What should be the future of POK? A Legal Perspective

What should be the future of POK? A Legal Perspective

The abrogation of Article 370 of the Constitution of India by the Hon’ble Home Minister of India, Shri Amit Shah last month has sparked number of debates, the most prominent of them being what shall be the future of Pakistan Occupied Kashmir (POK) and Aksai Chin. The State of Jammu & Kashmir holds a distinct position under the Constitution of India. It form a part of the ‘territory of India’ as defined in Article 1 of the Constitution, being the fifteenth State included in the First Schedule of the Constitution. Entry 15 of Schedule 1 states that with respect to the state of Jammu & Kashmir, the territories which immediately before the commencement of the Constitution were comprised in the Indian State of Jammu and Kashmir which includes the parts occupied by Pakistan and also Aksai Chin which is under China’s administration currently.

The then ruler of the Princely State of Jammu, Maharaja Hari Singh Ji in exercise of his sovereignty, like all other rulers of that time, executed an Instrument of Accession declaring the intent to accede to the Dominion of India. Yuvraj Karan Singh, the last ruler of Jammu & Kashmir and the present member of Rajya Sabha, on the 1st of May, 1951 issued a proclamation which directed for a Constituent Assembly consisting of representatives of the people, elected on the basis of adult franchise, shall be constituted forthwith for the purpose of framing a constitution for the State of Jammu and Kashmir and the vote at the election shall be by direct and secret ballot.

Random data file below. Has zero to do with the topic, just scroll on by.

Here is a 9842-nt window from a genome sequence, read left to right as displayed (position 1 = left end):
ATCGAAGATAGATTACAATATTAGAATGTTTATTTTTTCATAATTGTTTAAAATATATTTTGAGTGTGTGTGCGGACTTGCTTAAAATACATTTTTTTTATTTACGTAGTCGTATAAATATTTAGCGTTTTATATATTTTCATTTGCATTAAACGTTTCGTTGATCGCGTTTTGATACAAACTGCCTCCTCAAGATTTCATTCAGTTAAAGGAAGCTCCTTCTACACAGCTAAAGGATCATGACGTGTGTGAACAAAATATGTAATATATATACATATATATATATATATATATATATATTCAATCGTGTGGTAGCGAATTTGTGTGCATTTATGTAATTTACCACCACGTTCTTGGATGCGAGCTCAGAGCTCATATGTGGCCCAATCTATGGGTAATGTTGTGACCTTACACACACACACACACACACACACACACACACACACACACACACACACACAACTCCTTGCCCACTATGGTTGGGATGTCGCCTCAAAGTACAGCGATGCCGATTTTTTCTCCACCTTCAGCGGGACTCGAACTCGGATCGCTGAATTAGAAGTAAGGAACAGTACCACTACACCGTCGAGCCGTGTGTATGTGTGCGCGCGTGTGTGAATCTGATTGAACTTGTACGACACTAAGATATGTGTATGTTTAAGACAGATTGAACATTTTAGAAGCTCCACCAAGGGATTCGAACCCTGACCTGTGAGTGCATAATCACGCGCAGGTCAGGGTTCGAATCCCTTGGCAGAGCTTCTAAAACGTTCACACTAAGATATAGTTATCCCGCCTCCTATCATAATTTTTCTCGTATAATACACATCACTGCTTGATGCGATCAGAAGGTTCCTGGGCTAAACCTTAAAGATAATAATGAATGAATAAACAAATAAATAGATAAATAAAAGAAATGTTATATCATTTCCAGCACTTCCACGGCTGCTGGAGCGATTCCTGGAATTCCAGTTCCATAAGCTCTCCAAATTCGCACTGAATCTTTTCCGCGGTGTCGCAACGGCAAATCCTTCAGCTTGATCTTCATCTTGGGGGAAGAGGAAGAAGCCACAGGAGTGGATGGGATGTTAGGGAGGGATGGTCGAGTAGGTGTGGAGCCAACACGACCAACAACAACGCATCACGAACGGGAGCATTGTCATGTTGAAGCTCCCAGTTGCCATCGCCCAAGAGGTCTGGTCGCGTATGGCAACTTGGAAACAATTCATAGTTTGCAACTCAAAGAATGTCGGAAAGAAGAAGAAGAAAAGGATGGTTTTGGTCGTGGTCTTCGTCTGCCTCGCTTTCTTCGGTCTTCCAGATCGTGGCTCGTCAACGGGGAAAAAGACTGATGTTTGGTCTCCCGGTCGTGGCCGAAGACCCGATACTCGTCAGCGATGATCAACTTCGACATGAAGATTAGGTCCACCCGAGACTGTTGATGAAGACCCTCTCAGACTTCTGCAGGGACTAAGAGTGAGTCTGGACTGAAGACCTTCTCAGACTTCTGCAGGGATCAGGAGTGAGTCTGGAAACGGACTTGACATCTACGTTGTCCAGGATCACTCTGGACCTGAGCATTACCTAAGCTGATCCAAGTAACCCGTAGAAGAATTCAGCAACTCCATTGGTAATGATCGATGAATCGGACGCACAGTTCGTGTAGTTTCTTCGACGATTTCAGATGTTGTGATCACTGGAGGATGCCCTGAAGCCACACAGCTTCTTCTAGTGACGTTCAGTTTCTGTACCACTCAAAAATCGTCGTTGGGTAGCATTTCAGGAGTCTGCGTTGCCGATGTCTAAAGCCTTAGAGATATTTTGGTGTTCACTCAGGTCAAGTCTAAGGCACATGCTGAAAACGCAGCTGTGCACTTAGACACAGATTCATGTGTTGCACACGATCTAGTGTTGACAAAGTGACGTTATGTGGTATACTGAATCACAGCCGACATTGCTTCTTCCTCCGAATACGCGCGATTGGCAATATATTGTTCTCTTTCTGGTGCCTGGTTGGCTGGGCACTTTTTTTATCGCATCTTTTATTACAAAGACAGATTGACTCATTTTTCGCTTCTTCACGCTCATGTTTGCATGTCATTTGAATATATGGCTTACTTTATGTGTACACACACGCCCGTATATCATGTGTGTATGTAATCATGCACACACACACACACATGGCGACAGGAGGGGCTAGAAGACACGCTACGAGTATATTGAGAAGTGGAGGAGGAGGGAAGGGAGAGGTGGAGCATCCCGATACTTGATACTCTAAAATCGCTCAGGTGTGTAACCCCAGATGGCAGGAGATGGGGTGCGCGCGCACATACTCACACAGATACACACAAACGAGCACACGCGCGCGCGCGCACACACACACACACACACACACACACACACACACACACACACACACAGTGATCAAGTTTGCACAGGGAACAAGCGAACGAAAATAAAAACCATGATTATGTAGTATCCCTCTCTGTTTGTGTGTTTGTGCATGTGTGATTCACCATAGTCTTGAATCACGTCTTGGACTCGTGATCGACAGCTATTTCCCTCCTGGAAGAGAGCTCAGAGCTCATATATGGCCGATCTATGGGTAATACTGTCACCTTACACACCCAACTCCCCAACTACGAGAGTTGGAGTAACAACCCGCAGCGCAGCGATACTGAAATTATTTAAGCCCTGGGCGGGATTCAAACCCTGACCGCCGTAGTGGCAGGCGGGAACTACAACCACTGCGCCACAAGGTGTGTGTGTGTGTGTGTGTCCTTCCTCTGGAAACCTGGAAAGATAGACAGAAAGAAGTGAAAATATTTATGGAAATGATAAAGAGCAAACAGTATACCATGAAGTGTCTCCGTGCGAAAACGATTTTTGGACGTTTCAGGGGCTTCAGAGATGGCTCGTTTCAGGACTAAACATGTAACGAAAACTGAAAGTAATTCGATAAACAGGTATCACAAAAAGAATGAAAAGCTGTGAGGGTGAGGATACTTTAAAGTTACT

The Constitution of Jammu & Kashmir was adopted by the Constituent Assembly of Jammu & Kashmir on November 17th, 1956. The preamble of which reads, “We, the people of the State of Jammu and Kashmir, having solemnly resolved, in pursuance of accession of this State to India which took place on the twenty-sixth day of October, 1947, to further define the existing relationship of the State with the Union of India as an integral part thereof”. Further Article 3 of Part II of the J&K Constitution states that The State of Jammu & Kashmir “is and shall be” an integral part of the Union of India. Article 4 further clarifying states that the territory of the State shall comprise all territories which on the fifteenth day of August, 1947, were under the sovereignty or suzerainty of the Ruler of the State which undoubtedly includes the parts occupied by Pakistan and also Aksai Chin. The use of the expression “is and shall be” is quite significant as it affirms and reiterates the desire of the people of Jammu and Kashmir to be an integral part of India in present and in future.